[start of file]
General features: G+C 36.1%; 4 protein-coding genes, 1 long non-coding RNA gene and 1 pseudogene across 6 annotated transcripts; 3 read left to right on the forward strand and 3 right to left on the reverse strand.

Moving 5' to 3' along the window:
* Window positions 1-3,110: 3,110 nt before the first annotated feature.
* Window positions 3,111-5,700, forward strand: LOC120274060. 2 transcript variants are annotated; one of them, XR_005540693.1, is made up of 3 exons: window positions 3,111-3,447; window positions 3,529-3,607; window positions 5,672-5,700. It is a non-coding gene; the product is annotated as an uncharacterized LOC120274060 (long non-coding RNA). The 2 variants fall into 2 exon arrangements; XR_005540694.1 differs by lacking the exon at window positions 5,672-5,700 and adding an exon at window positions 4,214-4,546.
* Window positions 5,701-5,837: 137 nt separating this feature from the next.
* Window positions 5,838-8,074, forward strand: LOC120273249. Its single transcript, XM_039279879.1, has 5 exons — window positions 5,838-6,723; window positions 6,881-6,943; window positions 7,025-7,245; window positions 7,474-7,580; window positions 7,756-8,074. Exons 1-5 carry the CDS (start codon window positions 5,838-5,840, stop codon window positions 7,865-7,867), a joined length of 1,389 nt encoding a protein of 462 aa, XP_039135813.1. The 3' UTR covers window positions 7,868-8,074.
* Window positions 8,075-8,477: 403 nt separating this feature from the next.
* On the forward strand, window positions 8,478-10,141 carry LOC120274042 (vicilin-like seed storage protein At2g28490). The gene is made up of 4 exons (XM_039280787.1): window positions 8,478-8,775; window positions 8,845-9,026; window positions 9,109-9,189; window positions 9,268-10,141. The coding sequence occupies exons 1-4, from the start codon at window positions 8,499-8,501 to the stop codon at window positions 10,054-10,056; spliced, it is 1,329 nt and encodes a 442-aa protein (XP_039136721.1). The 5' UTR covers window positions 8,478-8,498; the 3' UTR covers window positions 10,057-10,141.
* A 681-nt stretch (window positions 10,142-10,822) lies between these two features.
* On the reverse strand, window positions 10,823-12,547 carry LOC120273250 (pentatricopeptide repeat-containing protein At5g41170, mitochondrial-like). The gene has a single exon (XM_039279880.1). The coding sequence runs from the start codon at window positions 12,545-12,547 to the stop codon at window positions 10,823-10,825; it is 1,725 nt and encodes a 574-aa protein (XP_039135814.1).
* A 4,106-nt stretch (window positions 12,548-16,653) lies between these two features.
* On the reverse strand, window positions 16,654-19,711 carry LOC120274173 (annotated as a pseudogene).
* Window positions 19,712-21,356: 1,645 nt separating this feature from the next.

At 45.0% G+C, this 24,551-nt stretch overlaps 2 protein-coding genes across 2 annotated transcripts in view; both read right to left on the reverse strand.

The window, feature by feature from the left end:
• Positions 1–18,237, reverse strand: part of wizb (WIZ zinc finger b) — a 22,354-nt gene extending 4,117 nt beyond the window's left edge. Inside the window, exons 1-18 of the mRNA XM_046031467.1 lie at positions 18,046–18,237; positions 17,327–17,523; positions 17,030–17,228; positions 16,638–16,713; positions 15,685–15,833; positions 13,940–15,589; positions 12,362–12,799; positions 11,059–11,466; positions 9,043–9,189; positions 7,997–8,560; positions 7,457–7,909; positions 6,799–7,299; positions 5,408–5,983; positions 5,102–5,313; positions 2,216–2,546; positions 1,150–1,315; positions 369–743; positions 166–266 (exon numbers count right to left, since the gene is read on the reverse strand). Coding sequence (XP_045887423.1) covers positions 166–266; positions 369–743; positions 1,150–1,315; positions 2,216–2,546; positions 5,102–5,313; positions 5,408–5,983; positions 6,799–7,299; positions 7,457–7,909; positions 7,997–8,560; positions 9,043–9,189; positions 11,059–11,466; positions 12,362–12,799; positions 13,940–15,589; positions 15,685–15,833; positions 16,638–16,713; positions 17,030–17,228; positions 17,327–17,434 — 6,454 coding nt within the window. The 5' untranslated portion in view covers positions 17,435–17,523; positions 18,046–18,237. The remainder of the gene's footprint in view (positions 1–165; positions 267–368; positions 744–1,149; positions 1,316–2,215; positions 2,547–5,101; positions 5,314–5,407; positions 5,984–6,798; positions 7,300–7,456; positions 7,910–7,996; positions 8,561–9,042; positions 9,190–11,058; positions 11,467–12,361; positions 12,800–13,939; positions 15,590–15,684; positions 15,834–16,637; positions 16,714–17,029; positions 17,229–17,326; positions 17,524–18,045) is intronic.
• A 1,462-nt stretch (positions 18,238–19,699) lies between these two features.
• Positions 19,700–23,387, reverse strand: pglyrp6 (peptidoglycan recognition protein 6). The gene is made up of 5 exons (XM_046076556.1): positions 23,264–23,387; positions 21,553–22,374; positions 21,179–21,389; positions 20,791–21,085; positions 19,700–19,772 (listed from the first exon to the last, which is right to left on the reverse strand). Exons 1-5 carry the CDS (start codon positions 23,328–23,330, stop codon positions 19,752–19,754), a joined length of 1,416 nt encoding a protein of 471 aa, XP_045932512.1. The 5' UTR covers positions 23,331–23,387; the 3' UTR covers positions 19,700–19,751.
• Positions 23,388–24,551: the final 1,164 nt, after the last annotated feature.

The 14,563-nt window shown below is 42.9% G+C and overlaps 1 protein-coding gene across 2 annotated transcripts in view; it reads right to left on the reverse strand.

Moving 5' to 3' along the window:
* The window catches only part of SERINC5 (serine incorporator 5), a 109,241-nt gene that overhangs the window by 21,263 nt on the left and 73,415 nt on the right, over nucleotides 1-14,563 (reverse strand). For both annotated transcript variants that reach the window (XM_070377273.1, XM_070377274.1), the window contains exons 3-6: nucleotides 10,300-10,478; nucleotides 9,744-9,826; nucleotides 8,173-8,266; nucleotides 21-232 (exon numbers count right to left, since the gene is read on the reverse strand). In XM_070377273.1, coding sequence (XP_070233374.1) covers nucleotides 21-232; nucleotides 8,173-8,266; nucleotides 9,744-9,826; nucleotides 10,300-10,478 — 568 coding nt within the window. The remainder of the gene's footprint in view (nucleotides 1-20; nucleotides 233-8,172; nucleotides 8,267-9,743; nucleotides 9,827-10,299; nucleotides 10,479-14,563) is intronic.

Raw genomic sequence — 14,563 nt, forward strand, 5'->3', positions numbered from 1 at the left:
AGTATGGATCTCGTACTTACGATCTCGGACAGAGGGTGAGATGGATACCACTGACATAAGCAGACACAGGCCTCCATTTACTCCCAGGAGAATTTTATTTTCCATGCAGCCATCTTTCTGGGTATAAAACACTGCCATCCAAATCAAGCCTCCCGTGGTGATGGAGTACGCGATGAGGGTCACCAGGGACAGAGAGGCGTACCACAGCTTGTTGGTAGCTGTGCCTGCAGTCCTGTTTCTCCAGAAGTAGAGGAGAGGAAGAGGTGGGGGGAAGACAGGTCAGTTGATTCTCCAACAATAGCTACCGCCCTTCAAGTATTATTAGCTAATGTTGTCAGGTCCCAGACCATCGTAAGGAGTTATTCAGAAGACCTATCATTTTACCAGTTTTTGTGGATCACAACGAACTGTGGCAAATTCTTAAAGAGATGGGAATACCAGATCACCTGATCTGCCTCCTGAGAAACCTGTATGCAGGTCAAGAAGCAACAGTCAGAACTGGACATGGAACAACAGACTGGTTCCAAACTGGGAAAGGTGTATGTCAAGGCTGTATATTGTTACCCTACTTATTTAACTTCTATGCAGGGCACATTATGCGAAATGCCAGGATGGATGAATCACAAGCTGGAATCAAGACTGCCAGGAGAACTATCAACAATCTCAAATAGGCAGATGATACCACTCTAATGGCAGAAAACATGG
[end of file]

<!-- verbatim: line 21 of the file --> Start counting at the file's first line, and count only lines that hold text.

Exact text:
Moving 5' to 3' along the window: